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Walt Disney Co. (DIS) activist investor Nelson Peltz has fought for a board shake-up at the company for months. Today, investors will find out whether he has won.

The results of a shareholder vote to select board members are expected to be announced at the entertainment giant’s annual stockholders meeting on Wednesday. Voting officially closes the day of the meeting, but sources told Reuters enough votes had been cast as of Tuesday evening for Disney to safely defeat Peltz.

Institutional investors Vanguard, BlackRock, and State Street serve as Disney’s three largest shareholders. According to The Wall Street Journal, BlackRock has voted in favor of the company’s current board. Reuters reported that Vanguard also has voted to back the existing board. The position of State Street is still unknown.

Yahoo Finance confirmed that T. Rowe Price, which holds a smaller position in Disney, has backed the company too. “We are comfortable that management has a viable plan to address the important matters facing the company,” a spokesperson for the investment firm said in an email.

It’s a critical moment for Disney as the company attempts to navigate consumers’ shift away from traditional cable packages into mostly unprofitable streaming services. The company also faces succession questions, with CEO Bob Iger’s contract set to expire at the end of 2026.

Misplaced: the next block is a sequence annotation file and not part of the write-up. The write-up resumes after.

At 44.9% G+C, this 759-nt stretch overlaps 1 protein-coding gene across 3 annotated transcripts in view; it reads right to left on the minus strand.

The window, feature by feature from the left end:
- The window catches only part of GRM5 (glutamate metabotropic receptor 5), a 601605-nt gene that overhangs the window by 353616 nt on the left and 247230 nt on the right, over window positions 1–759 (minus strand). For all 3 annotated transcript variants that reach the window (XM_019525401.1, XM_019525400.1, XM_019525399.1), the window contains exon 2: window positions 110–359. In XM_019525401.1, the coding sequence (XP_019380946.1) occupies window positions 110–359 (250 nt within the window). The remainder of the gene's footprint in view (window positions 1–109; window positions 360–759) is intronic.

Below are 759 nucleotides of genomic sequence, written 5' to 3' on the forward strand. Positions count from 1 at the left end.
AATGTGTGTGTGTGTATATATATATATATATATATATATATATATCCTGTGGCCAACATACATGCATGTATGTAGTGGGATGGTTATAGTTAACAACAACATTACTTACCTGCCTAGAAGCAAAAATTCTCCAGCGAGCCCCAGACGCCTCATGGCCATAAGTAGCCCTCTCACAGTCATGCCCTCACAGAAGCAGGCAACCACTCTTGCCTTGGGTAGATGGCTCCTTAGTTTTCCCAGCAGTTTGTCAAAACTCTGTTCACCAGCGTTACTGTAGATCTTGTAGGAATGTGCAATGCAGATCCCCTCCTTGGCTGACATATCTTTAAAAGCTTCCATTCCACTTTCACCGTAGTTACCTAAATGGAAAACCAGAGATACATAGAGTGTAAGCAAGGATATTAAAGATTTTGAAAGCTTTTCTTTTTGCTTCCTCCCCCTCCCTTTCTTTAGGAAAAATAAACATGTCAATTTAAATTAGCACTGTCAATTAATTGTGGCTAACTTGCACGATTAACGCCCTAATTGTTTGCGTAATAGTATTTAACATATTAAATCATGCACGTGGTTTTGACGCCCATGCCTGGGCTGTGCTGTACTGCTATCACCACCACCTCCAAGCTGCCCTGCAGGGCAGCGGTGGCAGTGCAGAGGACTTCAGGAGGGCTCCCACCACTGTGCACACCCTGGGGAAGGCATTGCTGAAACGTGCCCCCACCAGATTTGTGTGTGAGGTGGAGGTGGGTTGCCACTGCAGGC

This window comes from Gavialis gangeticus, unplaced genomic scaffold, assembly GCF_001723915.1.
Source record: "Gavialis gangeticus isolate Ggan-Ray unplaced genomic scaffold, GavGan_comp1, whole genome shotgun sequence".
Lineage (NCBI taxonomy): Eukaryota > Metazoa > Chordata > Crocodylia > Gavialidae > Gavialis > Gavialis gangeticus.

Peltz, who recently secured the support of influential proxy advisory firm Institutional Shareholder Services (ISS), is seeking board seats for himself and former Disney CFO Jay Rasulo. Peltz’s hedge fund Trian Fund Management owns $3 billion of common stock in Disney, which includes the shares owned by former Marvel Entertainment chair Ike Perlmutter.

Peltz is aiming to replace two existing board members: former Mastercard executive Michael Froman and Maria Elena Lagomasino.

Disney, which has received backing from the high-profile proxy firm Glass Lewis, has defended both Froman and Lagomasino, describing the duo as “highly valued and engaged members of the board” in a statement to Yahoo Finance.

The company has said it’s made “significant progress” in turning around its business. Some changes have included the implementation of an ad-supported tier for its streaming service Disney+, in addition to price increases on its streaming services and theme parks and password-sharing crackdowns.

Investors have reacted positively to the changes, sending Disney’s stock up about 35% this year.

The shareholder meeting is set to take place at 10am PT/ 1pm ET this afternoon. In the meantime, catch up on what you need to know here.

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